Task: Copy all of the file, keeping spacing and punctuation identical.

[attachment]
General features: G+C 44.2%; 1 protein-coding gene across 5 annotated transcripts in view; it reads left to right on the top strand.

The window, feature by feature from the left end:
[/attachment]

General features: G+C 44.2%; 1 protein-coding gene across 5 annotated transcripts in view; it reads left to right on the top strand.

The window, feature by feature from the left end: